My last game of Shards of Infinity solidified my sour outlook of the game. The deck I was aiming for was a mix of Order and Undergrowth cards. The end goal of my deck was to be able to draw as many cards as I can per turn while healing myself and doing bits of damage. Some Undergrowth attack cards deal massive damage if your health is high enough. To keep my deck clean, I only bought a few Wraeth cards or Fast Play them to cull out the useless starting cards.

In my final turn of the game, I’ve managed to pull off 62 damage while drawing more than half of my deck. Your starting hand is always 5 cards and your starting health is 50. With my deck, I’ve managed to continuously draw, deal damage, and heal myself with barely any input on my part. Some will point out that it was my strategy that won the game, but I’ve felt that I just rigged a slot machine in my favor and got the jackpot. My victory felt empty and that’s something I should never experience in a competitive game.

Deckbuilding Is Far Too Simple

The problems with Shards of Infinity boils down to two things: Unify and mechanisms.

Unify is a system lifted straight from Star Realms. Whenever you play a card, if you play another card of the same faction, you will get a bonus on your previously played card. This system sounds decent in concept, but it becomes such a powerful influence that it sterilizes the deckbuilder portion of the game.

Any deckbuilder player will tell you the whole point of getting better cards is your turns become more efficient. With Unify, you have situations where playing a card of the same color might double the damage or give you extra healing on top of doing damage. These effects are so strong that you can hear the crack of the whip if you don’t abuse this. You are no longer building a diverse set of mechanisms that work well together. Instead, you are forced to grab more of the same color because you would lose out on these overpowering bonuses. It’s less about exploring what the game can offer and more about given a guided tour.

This isn’t to say the faction idea is a bad one. Eternals: Chronicles of the Throne is a deckbuilder that has a parallel mechanism but executed far more cleanly. Eternals still provide bonuses for playing cards of the same faction but none of the effects are ridiculously powerful. They are small rewards like a stocking stuffer during Christmas instead of something that calls attention to itself like a corrupt politician.

Mechanisms are yet another noticeable cut in Shards of Infinity’s design. Much like Star Realms, the game is more focused on throwing numbers at you instead of creating a weave of abilities to navigate through. The majority of your experience is constant arithmetic as you are adding numbers on top of more numbers. Going back to the final game I played, I was surprised that my opponent didn’t duct tape my face because I kept babbling numbers for minutes trying to recalculate the 62 damage I did to them. At least I can say this game is good if you want to practice addition for your upcoming game of Power Grid.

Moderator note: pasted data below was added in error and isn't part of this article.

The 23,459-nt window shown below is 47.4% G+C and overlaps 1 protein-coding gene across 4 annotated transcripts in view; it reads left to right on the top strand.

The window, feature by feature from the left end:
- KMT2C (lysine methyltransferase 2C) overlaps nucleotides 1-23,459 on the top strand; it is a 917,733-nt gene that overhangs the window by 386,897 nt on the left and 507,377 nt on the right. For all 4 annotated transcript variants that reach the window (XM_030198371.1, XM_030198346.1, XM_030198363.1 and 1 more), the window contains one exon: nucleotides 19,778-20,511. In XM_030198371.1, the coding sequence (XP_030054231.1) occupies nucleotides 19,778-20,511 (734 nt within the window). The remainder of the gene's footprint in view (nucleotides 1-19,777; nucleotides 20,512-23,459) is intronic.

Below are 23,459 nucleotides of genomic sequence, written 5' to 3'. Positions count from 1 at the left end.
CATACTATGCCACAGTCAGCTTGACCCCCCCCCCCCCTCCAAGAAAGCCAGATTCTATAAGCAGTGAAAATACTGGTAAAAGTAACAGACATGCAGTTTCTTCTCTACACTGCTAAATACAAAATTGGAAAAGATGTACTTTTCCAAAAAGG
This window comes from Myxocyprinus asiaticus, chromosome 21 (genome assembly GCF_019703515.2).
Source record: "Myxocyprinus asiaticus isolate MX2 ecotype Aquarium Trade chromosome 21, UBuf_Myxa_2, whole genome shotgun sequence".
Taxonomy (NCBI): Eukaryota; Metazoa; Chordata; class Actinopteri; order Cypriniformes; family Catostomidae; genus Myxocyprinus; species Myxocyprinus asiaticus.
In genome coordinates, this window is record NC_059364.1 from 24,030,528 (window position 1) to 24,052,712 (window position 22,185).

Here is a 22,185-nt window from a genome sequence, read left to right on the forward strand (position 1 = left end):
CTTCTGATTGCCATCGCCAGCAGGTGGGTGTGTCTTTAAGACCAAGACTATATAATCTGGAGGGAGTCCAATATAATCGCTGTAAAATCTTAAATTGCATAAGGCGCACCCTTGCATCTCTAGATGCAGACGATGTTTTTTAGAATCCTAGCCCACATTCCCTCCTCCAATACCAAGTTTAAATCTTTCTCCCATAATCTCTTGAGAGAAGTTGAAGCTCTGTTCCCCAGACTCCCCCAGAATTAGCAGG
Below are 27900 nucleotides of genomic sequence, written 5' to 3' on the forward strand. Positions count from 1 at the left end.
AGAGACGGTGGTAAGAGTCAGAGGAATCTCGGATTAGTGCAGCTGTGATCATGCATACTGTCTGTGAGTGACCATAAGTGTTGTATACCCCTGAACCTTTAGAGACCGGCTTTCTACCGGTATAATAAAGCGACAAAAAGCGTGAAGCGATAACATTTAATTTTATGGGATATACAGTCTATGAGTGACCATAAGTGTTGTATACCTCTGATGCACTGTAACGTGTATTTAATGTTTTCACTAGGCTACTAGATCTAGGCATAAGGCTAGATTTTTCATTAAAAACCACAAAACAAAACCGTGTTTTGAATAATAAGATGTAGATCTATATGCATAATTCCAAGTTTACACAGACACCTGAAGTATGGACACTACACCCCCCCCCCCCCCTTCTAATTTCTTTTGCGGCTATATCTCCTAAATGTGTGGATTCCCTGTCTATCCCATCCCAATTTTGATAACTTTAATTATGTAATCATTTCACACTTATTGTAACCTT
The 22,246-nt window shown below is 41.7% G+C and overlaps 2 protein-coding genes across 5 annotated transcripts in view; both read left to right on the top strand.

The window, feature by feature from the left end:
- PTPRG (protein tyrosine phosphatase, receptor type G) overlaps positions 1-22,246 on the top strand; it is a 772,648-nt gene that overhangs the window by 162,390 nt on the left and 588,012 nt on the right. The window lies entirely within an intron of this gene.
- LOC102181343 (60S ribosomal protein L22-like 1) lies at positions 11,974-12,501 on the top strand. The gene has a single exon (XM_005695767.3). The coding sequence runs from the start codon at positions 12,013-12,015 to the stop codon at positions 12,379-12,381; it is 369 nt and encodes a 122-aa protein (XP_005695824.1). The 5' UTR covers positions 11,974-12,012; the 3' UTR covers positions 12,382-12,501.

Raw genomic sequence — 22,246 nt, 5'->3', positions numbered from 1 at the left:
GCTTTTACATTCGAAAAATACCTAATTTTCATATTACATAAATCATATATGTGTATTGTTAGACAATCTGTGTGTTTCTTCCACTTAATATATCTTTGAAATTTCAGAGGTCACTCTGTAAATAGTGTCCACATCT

The whole point of deckbuilders is to utilize diverse abilities in your favor and Shards of Infinity barely has any cards that do anything more than draw cards, remove cards, or mess with numbers. The appeal of this genre is it forces you to improvise a solution based on a limited toolset. It’s almost like scrambling to the junkyard with your friends and trying to build the best machine possible yet Shards of Infinity is missing this.

As you can tell, I don’t care about this one. I’m not a big fan of Star Realms and having a spin-off of that game isn’t going to bode well with me. For the same price range, I would suggest Eternals: Chronicles of the Throne. It’s not the most original deckbuilder but it has more challenging decisions to make. If you are willing to spend a little bit extra, Dominion and Ascension are still in print with nearly a decade worth of expansions to discover. There is also Quest to El Dorado and Adventure Mart if you are looking for something outside of the standard deckbuilder format.

You can purchase Shards of Infinity at Amazon US

Shards of Infinity details

About the author

Mark Iradian

Writer, board gamer, video gamer, and terrible cyclist. Tends to give too many details about what he likes and dislikes. Armed with bad opinions about everything. If you like my work and want to support me, you can visit my Ko-Fi

1 Comment

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  • That 62-damage turn is one of the things I like about this one (and Star Realms) – you get that ramp up to a big finale.
    The cards that trigger off of mastery remind me of another Justin Gary design – the digital, lane-based card battler SolForge. There, playing cards would level them up into their silver and then gold versions. There was a tension between your immediate needs and the long-term good.
    You get the same tension in SoL: do I do a little damage now, or level up mastery so my cards really kick ass in the late game? And the instant-win alternate win condition is genius.